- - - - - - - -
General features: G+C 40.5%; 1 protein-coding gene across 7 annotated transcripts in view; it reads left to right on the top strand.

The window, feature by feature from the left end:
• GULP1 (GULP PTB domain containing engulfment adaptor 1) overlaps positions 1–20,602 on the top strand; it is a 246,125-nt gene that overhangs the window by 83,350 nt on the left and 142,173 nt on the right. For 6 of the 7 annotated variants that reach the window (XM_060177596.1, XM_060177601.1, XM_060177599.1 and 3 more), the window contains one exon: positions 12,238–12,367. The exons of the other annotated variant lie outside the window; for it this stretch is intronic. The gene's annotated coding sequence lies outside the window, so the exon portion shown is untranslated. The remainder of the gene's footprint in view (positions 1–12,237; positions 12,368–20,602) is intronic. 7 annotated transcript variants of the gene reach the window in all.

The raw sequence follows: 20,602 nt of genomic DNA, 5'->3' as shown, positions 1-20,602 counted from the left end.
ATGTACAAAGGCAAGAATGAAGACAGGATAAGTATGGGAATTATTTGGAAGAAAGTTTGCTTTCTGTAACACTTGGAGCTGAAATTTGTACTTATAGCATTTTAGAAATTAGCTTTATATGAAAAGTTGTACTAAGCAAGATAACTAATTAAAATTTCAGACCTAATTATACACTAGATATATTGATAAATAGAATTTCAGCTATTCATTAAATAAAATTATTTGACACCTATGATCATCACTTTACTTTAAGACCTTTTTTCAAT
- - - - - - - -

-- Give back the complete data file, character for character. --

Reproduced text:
General features: G+C 40.5%; 1 protein-coding gene across 7 annotated transcripts in view; it reads left to right on the top strand.

The window, feature by feature from the left end:
• GULP1 (GULP PTB domain containing engulfment adaptor 1) overlaps positions 1–20,602 on the top strand; it is a 246,125-nt gene that overhangs the window by 83,350 nt on the left and 142,173 nt on the right. For 6 of the 7 annotated variants that reach the window (XM_060177596.1, XM_060177601.1, XM_060177599.1 and 3 more), the window contains one exon: positions 12,238–12,367. The exons of the other annotated variant lie outside the window; for it this stretch is intronic. The gene's annotated coding sequence lies outside the window, so the exon portion shown is untranslated. The remainder of the gene's footprint in view (positions 1–12,237; positions 12,368–20,602) is intronic. 7 annotated transcript variants of the gene reach the window in all.

The raw sequence follows: 20,602 nt of genomic DNA, 5'->3' as shown, positions 1-20,602 counted from the left end.
ATGTACAAAGGCAAGAATGAAGACAGGATAAGTATGGGAATTATTTGGAAGAAAGTTTGCTTTCTGTAACACTTGGAGCTGAAATTTGTACTTATAGCATTTTAGAAATTAGCTTTATATGAAAAGTTGTACTAAGCAAGATAACTAATTAAAATTTCAGACCTAATTATACACTAGATATATTGATAAATAGAATTTCAGCTATTCATTAAATAAAATTATTTGACACCTATGATCATCACTTTACTTTAAGACCTTTTTTCAAT